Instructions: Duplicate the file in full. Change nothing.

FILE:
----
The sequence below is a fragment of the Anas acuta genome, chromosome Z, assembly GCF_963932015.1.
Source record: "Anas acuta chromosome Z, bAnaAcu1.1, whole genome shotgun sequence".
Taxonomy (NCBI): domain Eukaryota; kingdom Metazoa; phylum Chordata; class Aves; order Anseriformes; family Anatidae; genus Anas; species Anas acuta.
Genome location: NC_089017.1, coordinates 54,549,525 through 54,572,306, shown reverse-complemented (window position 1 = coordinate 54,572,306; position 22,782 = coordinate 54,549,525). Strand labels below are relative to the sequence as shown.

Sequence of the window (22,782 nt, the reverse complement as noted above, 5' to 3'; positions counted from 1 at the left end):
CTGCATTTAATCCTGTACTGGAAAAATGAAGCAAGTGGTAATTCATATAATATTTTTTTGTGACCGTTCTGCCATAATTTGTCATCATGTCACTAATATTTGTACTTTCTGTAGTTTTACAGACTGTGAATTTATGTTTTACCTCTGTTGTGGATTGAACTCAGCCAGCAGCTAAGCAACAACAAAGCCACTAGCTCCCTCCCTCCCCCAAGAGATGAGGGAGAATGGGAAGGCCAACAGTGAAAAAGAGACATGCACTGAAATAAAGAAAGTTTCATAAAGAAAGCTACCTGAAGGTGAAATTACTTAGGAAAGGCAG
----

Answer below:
The sequence below is a fragment of the Anas acuta genome, chromosome Z, assembly GCF_963932015.1.
Source record: "Anas acuta chromosome Z, bAnaAcu1.1, whole genome shotgun sequence".
Taxonomy (NCBI): domain Eukaryota; kingdom Metazoa; phylum Chordata; class Aves; order Anseriformes; family Anatidae; genus Anas; species Anas acuta.
Genome location: NC_089017.1, coordinates 54,549,525 through 54,572,306, shown reverse-complemented (window position 1 = coordinate 54,572,306; position 22,782 = coordinate 54,549,525). Strand labels below are relative to the sequence as shown.

Sequence of the window (22,782 nt, the reverse complement as noted above, 5' to 3'; positions counted from 1 at the left end):
CTGCATTTAATCCTGTACTGGAAAAATGAAGCAAGTGGTAATTCATATAATATTTTTTTGTGACCGTTCTGCCATAATTTGTCATCATGTCACTAATATTTGTACTTTCTGTAGTTTTACAGACTGTGAATTTATGTTTTACCTCTGTTGTGGATTGAACTCAGCCAGCAGCTAAGCAACAACAAAGCCACTAGCTCCCTCCCTCCCCCAAGAGATGAGGGAGAATGGGAAGGCCAACAGTGAAAAAGAGACATGCACTGAAATAAAGAAAGTTTCATAAAGAAAGCTACCTGAAGGTGAAATTACTTAGGAAAGGCAG